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The exodus from the Maryland men’s basketball team continued Friday with the surprising announcement that last season’s starting point guard, Seth Allen, plans to transfer.

Allen’s decision to leave begs a question: What is Coach Mark Turgeon doing wrong?

Allen, the first player to sign with Maryland after Turgeon replaced Gary Williams in 2011, became the fourth scholarship player recruited under Turgeon to be granted his release in the past month.

He follows center Shaquille Cleare, guard Nick Faust and point guard Roddy Peters in leaving. The number could soon grow to five if forward Charles Mitchell maintains his interest in finding another school.

After a disappointing season in which Turgeon again failed to lead Maryland to the NCAA tournament or the National Invitation Tournament, the program appears to be in disarray as the school prepares for its inaugural year in the Big Ten.

Either Turgeon has made major errors in recruiting or he has mismanaged players once they’ve arrived on campus. What’s clear is that Athletic Director Kevin Anderson and his superiors at the university should be concerned about the troubling situation. For Maryland officials, Allen’s decision has made it worse.

If the Terrapins’ incoming recruits are as good as advertised, Cleare, Faust and Peters may not have had significant roles for the remainder of their careers, Turgeon supporters are quick to say. Turgeon hadn’t planned to rely on them — but he was counting on Allen.

The team’s second-leading scorer last season, Allen was expected to move to shooting guard, his best position, at least on a part-time basis with the arrival of O’Connell High guard Melo Trimble, the Terrapins’ highest-rated recruit in years. Turgeon would have instructed Allen to help mentor Trimble. Whether Allen or Trimble, who’s also better suited to play shooting guard, handled playmaking duties, the Terrapins would be improved at the position, Turgeon believed.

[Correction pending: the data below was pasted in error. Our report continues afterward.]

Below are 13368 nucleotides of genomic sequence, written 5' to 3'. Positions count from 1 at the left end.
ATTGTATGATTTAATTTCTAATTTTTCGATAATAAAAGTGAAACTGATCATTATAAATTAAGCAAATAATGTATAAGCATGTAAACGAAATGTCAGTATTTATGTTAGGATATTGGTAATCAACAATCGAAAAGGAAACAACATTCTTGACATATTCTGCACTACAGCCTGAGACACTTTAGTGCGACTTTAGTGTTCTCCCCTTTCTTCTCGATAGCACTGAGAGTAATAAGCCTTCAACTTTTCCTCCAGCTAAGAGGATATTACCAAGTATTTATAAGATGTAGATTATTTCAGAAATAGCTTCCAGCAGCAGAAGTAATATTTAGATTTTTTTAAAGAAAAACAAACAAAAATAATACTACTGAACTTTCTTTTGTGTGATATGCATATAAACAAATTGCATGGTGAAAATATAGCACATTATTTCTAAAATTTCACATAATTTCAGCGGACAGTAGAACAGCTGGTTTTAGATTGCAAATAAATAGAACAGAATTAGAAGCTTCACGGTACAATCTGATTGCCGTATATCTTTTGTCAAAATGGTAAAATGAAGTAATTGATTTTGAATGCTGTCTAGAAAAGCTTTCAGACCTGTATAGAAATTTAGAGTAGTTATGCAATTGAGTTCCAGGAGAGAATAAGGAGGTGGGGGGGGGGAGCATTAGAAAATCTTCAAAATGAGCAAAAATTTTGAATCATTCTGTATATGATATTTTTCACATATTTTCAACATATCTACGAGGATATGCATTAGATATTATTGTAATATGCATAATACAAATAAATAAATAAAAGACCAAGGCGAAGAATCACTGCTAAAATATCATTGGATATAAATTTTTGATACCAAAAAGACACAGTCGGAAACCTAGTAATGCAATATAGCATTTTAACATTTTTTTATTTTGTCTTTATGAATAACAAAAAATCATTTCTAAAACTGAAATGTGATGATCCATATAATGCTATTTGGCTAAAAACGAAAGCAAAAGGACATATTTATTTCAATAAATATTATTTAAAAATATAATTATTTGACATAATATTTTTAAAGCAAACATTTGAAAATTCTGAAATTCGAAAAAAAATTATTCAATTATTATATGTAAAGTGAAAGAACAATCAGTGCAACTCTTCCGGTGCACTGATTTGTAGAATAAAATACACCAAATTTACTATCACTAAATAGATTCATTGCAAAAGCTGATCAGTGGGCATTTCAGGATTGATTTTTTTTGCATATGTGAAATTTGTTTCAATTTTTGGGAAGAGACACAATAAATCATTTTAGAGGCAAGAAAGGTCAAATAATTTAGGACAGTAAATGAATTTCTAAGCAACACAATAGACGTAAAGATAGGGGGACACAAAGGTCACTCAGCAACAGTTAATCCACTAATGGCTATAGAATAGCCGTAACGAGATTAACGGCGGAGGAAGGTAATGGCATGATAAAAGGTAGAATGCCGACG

Allen’s departure means that the Terrapins’ offense again will be directed by an inexperienced player.

No matter how effective Trimble may become during his time at Maryland, he’ll only be getting started next season. His growing pains will be reflected in the team’s win-loss record. At Maryland, Turgeon’s mark isn’t impressive.

In his three seasons, Maryland never finished above .500 in the Atlantic Coast Conference. The Terrapins made only one appearance in the NIT. And after the team went 17-15 during its final season in the ACC, players Turgeon recruited to rebuild the program are running for the exits. That’s not a good look.

Turgeon’s coaching staff also has received an unexpected makeover. Former Maryland assistant Dalonte Hill, considered a standout recruiter, resigned in November shortly after his third arrest for driving under the influence since 2008. Earlier this month, assistant Scott Spinelli left Maryland for the same position with Boston College. There’s a whole lot going on with the program. Little of it seems to be positive.

After 102 games with Turgeon at the helm, it’s hard to find tangible proof the Terrapins are improving. Even Turgeon and Anderson would have to acknowledge this isn’t what they envisioned when Anderson persuaded Turgeon to leave Texas A&M. For Anderson, the last thing he needs is upheaval in the school’s most important program on the eve of joining the Big Ten. This should be an upbeat time. Instead, the spotlight is on the basketball program for the wrong reason.

Transferring is as much a part of big-time college sports as dunks and touchdowns. In today’s hoops culture, kids are anointed as stars while they still sleep with nightlights. They switch AAU teams on a whim.

Turgeon isn’t the first coach to deal with defections following a rough season. However, potentially losing five scholarship players in less than a month isn’t merely a problem. From the outside, it looks like a crisis.

Although Turgeon inherited a program that needed work, he can’t blame former management for the current mess. All of the players who have bolted are guys Turgeon evaluated, pursued and signed.

If there’s any good news in all of this for Terrapins fans, it’s that Turgeon will get plenty of time to make things right. Thanks to an eight-year contract, Turgeon has the type of job security coaches need to weather storms. The expectation within the program is that Maryland will be better off without players who weren’t committed.

And despite his inability to get the Terrapins rolling yet, Turgeon turned around programs in previous stops. He has led two schools to the NCAA tournament. Turgeon can draw on that experience. But he has to get going.

Many Terrapins fans are justifiably concerned. They want answers about where the program is headed. After a spate of transfers, they only have more questions.

For more by Jason Reid, visit washingtonpost.com/reid.